Risk factors and important information

The views expressed in this communication are those of James Budden and should not be considered as advice or a recommendation to buy, sell or hold a particular investment. They reflect personal opinion and should not be taken as statements of fact nor should any reliance be placed on them when making investment decisions. 

This communication was produced and approved in January 2022 and has not been updated subsequently. It represents views held at the time of writing and may not reflect current thinking.

Potential for profit and loss 

All investment strategies have the potential for profit and loss, capital is at risk. Past performance is not a guide to future returns. 

Stock examples 

Any stock examples and images used in this communication are not intended to represent recommendations to buy or sell, neither is it implied that they will prove profitable in the future. It is not known whether they will feature in any future portfolio produced by us. Any individual examples will represent only a small part of the overall portfolio and are inserted purely to help illustrate our investment style.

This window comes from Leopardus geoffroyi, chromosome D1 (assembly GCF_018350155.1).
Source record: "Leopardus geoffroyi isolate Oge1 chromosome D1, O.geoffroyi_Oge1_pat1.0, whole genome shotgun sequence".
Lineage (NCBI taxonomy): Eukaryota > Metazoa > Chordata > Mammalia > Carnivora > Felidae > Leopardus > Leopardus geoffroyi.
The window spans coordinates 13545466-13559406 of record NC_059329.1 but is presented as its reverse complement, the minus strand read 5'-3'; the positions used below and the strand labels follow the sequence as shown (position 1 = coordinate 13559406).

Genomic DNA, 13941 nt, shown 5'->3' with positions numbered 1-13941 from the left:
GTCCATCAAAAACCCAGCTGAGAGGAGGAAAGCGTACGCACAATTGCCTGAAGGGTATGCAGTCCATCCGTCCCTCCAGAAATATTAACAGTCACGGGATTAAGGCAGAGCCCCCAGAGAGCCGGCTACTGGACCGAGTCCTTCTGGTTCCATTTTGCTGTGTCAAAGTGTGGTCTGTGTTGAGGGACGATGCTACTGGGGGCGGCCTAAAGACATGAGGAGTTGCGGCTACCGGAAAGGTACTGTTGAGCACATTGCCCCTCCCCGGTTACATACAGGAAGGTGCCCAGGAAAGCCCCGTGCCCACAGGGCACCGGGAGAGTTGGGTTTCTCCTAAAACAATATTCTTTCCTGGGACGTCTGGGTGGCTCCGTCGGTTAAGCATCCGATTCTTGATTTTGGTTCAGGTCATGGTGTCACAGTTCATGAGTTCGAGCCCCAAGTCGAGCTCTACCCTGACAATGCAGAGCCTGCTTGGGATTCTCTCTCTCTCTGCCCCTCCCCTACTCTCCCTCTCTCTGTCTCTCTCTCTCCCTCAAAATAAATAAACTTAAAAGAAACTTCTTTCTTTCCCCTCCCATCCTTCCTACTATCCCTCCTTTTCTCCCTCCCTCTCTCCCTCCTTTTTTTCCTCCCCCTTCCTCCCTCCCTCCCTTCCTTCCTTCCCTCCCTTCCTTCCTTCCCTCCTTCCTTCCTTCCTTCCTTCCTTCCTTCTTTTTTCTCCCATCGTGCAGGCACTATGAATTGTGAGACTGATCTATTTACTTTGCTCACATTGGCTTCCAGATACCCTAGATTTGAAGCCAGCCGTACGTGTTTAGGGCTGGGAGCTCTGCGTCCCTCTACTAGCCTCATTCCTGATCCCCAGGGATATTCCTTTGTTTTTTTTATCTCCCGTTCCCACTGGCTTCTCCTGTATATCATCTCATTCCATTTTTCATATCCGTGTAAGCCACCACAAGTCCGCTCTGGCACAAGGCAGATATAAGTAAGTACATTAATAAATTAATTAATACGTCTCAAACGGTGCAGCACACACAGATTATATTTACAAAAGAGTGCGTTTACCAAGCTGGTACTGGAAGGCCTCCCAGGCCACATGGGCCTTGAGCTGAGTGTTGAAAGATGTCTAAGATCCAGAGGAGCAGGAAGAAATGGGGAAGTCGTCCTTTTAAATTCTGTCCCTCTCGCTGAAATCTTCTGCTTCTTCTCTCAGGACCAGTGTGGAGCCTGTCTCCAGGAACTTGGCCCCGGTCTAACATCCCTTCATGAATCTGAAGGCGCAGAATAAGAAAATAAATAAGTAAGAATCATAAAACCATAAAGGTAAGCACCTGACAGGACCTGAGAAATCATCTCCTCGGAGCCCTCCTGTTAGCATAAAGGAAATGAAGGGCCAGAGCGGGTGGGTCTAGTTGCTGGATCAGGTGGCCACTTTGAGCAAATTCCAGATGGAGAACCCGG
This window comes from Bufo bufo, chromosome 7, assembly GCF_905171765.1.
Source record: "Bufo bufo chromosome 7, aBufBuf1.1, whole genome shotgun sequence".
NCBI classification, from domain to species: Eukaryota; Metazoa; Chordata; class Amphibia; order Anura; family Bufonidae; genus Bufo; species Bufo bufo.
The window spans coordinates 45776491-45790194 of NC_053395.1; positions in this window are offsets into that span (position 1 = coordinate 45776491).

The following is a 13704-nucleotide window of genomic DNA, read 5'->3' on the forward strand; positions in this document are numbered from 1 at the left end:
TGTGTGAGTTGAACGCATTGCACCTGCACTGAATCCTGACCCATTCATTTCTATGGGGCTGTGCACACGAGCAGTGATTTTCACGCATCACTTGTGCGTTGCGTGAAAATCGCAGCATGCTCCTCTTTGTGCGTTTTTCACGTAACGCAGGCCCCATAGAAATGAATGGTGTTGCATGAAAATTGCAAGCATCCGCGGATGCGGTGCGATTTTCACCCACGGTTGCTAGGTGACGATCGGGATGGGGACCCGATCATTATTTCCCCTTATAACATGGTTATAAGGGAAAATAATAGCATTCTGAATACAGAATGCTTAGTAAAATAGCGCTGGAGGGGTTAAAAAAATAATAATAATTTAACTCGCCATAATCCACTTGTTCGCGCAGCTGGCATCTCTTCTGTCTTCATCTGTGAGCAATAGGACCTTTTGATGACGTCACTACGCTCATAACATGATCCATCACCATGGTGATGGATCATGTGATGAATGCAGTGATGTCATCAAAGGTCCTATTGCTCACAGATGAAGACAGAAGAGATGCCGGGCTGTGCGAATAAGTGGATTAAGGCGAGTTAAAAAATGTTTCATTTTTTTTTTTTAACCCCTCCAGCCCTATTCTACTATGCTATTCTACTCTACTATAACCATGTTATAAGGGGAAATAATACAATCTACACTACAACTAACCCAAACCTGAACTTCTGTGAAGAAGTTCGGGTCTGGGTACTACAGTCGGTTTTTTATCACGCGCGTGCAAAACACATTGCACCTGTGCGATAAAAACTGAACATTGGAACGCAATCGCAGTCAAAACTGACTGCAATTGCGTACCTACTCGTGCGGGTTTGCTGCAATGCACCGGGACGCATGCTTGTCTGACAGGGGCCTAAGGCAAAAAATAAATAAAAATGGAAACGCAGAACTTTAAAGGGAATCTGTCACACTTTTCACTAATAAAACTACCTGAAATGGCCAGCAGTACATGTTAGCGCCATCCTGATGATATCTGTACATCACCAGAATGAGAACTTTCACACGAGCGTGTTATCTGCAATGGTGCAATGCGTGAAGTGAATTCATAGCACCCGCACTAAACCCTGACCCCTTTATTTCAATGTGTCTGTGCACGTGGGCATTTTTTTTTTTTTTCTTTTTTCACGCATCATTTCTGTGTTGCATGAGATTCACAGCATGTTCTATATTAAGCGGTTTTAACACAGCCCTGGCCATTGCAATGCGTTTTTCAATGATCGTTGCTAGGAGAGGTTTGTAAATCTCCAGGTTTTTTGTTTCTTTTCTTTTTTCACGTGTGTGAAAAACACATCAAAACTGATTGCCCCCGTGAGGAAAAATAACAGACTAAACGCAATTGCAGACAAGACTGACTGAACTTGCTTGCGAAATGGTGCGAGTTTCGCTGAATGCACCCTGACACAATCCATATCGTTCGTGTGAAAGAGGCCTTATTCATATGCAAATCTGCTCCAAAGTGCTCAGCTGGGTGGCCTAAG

This communication contains information on investments which does not constitute independent research. Accordingly, it is not subject to the protections afforded to independent research, and Baillie Gifford and its staff may have dealt in the investments concerned.

Annual Past Performance to 31 December Each Year (Net %)

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Baillie Gifford & Co and Baillie Gifford & Co Limited are authorised and regulated by the Financial Conduct Authority (FCA). Baillie Gifford & Co Limited is an Authorised Corporate Director of OEICs.

Baillie Gifford & Co Limited is the authorised Alternative Investment Fund Manager and Company Secretary of the Trust. The investment trusts managed by Baillie Gifford & Co Limited are listed UK companies and are not authorised or regulated by the Financial Conduct Authority.

 

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Author

James Budden

Director of Marketing and Distribution

James is a Director of Marketing and Distribution in the Clients Department. He joined Baillie Gifford in 2008 having worked at Witan Investment Trust and Henderson Global Investors. James graduated MA in Classics from the University of Cambridge in 1987.